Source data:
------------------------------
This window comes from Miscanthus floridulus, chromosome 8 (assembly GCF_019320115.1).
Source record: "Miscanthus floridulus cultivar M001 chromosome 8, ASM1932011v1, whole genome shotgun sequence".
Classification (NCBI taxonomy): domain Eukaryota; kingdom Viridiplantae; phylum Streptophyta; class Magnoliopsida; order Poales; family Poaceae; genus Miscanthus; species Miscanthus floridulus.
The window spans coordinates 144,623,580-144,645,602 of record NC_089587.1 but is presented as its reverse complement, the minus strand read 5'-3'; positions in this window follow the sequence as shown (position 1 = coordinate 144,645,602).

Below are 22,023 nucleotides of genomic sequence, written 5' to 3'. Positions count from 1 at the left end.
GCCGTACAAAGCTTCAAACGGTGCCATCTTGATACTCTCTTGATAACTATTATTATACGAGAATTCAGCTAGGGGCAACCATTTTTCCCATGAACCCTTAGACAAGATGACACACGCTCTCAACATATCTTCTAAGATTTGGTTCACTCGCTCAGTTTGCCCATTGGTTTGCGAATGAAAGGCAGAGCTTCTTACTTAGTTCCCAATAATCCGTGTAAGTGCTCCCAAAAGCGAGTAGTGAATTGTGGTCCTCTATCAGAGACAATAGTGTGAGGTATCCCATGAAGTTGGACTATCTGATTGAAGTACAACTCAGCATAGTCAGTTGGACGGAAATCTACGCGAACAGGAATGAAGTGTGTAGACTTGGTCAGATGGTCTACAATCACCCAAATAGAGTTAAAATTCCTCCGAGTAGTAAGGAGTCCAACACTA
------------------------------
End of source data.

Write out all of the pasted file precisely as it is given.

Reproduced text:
This window comes from Miscanthus floridulus, chromosome 8 (assembly GCF_019320115.1).
Source record: "Miscanthus floridulus cultivar M001 chromosome 8, ASM1932011v1, whole genome shotgun sequence".
Classification (NCBI taxonomy): domain Eukaryota; kingdom Viridiplantae; phylum Streptophyta; class Magnoliopsida; order Poales; family Poaceae; genus Miscanthus; species Miscanthus floridulus.
The window spans coordinates 144,623,580-144,645,602 of record NC_089587.1 but is presented as its reverse complement, the minus strand read 5'-3'; positions in this window follow the sequence as shown (position 1 = coordinate 144,645,602).

Below are 22,023 nucleotides of genomic sequence, written 5' to 3'. Positions count from 1 at the left end.
GCCGTACAAAGCTTCAAACGGTGCCATCTTGATACTCTCTTGATAACTATTATTATACGAGAATTCAGCTAGGGGCAACCATTTTTCCCATGAACCCTTAGACAAGATGACACACGCTCTCAACATATCTTCTAAGATTTGGTTCACTCGCTCAGTTTGCCCATTGGTTTGCGAATGAAAGGCAGAGCTTCTTACTTAGTTCCCAATAATCCGTGTAAGTGCTCCCAAAAGCGAGTAGTGAATTGTGGTCCTCTATCAGAGACAATAGTGTGAGGTATCCCATGAAGTTGGACTATCTGATTGAAGTACAACTCAGCATAGTCAGTTGGACGGAAATCTACGCGAACAGGAATGAAGTGTGTAGACTTGGTCAGATGGTCTACAATCACCCAAATAGAGTTAAAATTCCTCCGAGTAGTAAGGAGTCCAACACTA